ished with a big rever on one side of
the front
half inches of the trousers. The leg
of mutton shape caught into a cuff la
affected for the .sleeve.
pretty Calendars Easy to Make.
Charming little calendars- are to
be made with the atd of beveled
edged white cards of about two by
five inches, a silk tr tinsel cord, a
cluster of tinsel orjrilk flowers or a
bow if ribbon, a.nd a year calendar
scarcely more than one and a half
inch square. Hav/ng punched two
holes close to VIP top of the card
board panel, gol? or silver paint the
ragged edges an* .then run through
the apertures the cordage hanger,
which should be Jo'ned beneath a pair
of tiny tassels of matching material.
A third of the distance from the
lower edge of the panel is the proper
place for the calendar, which can be
pasted on. with g-ue and allowed to
dry, while you are making the cluster
of silk flowers or the cluster bow ot
narrow ribbon to be placed midway
between the top ef tbe calendar and
the hangers,-also secured by
&-*«
8s&
The dainty little dress here pie*
tared is made in the popular Gibsoar
style which ia always a favorite
for the small girt. The shoulder plattoj
extend to the waist line, front anelj
back. The plain skirt is attached to
the waist by a narrow belt A featarei
of this garment is the applied yoke,
which to me effectlveja nsadie of OOBH
treating goods. Plaid wool xeaterial
with plain yoke of the same color aa(
predominates in the plaid woeld bet
nice, or the same idea can be carries!
out equally aa well with cotton fabric^
The pattern (No. 5668) Is cut inj
sixes, from 6 to 12 years. To makef
the dress in the medium size will re-l
quire 3% yards of 36 inch material.
To vrocure this pattern send 19 cental
to "Pattern Department," -ot this paperJ
Write name and address plainly, and be)
•ure te five stse and number ef paueraJ
NO- 5668. SIZE.
NAME......:.................,
TOWN
STREET AND NO.........
«TATiB....:..«... ........._
LADY'S SIX-GORED SKIRT.
This stylish six-gored skirt may be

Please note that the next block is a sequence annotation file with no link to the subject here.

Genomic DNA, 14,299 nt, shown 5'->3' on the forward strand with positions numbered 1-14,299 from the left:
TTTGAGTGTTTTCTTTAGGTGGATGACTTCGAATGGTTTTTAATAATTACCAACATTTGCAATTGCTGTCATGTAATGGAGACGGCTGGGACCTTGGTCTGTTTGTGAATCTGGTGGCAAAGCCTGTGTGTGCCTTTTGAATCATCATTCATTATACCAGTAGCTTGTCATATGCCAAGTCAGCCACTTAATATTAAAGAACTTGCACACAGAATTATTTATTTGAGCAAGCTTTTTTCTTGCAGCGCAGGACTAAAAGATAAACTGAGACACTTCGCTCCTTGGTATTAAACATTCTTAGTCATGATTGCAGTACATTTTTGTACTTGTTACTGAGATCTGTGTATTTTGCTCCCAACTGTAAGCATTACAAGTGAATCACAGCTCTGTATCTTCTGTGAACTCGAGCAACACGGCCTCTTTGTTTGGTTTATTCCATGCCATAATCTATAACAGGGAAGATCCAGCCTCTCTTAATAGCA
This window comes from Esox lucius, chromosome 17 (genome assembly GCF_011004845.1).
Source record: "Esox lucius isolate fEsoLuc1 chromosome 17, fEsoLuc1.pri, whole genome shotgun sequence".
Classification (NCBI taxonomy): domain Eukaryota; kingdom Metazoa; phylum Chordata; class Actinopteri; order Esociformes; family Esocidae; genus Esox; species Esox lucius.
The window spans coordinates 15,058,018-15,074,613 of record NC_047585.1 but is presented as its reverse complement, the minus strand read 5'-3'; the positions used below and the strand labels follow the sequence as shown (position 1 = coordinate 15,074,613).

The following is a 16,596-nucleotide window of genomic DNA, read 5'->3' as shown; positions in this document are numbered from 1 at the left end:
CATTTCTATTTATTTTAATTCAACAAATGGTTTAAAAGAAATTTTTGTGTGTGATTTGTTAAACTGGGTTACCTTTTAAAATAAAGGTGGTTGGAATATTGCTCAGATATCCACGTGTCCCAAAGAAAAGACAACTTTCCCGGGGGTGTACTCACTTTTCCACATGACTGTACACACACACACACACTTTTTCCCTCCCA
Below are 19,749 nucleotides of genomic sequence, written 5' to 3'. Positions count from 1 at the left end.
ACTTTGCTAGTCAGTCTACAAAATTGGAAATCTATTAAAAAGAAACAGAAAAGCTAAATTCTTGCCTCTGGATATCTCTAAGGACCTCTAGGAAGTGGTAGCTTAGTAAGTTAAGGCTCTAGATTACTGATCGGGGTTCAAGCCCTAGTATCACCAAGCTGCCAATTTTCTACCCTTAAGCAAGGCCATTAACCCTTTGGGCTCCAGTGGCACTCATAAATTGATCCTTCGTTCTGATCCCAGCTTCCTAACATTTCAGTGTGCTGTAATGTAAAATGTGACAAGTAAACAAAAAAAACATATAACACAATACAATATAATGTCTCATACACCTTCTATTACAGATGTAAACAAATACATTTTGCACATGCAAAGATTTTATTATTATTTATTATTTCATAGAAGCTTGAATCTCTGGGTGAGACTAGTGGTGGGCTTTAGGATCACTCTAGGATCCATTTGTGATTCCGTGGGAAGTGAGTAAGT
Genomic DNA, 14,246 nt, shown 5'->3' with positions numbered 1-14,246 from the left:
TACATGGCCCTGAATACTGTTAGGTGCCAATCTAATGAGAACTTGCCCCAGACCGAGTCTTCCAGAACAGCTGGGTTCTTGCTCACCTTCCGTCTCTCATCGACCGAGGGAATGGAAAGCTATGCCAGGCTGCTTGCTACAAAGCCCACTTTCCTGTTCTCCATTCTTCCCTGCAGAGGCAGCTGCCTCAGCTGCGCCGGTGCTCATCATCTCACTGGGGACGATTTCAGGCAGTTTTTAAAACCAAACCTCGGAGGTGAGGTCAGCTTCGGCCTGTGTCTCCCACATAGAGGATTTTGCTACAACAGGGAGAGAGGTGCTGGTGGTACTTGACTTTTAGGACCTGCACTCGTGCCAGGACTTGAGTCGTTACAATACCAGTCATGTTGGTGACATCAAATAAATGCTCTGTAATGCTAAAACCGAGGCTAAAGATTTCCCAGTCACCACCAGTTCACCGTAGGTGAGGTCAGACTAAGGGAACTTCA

made with high or regulation waist
line. It has a panel front and back.
The garment closes at the left side.
The design may be developed in pan-)
ama, serge or broadcloth.
The pattern (No. 5677) is cut Inj
sizes 22 to 30 Inches waist measureJ
To make the skirt in the medium!
size will require 3% yards of 44 inch)
material.
TO procure this pattern send 10 eentflj
to "Pattern Department." of this paperj
Write name- and address plainly, and be
•ure to give size and number of patters^
NO. 5677. SIZE.
NAME
TOWN..
STREET AND NO....
STATE.".
"Pound-Foolish."
"No safety-deposit-vault red tape foil
me!" declared the woman who cannot1
help being tbe wife of a very richj
man. "I keep my Jewels in a shabby
old trunk in my OWE room. There
isn't even a lock on it I had to force)
it off one time" :-".,'
"Evidently you don't encourage en
terprlse burglars," observed one of
her hearers. "All a man would have]
to do would be to raise the lid. Tout
might at least make him a little troo-t
ble."
"He'd have trouble enough.'* saidi
the woman, mysteriously. "Ourj
coachman's brother is an old sailor—«
a perfect artist in knotol-HUsd he]
showed me how to bind up the tranhi
a the most complicated way, and no]
burglar could possibly untie it**
The only man in the group grinnedj
"Of course.""he murmured, refer?
lively, "no mere second-story mam
would ever dream of cutting theeei
hota."
Animate That Count
There are human beings, suck as)
inhabitants of the Murray islands la
the Straits of Torres, that cannot
count further than* two. But most
surprising still, most anim^ia nnsssaa
calculating abilities, and several fear*
a distinct appreciation ot number, a
certain mines of Halnault the horses
are so used to traversing the same
road thirty times that after their iasi
round they go to the: stable of these
own accord and refuse to take wj
other step. Montaigne says that tke
oxen employed In the royal gardens
of Sua for turning ths wheels ta
which the water palls were attariasd
absolutely refused to make mors **wi
100 rounds, which constituted UssM
daily tas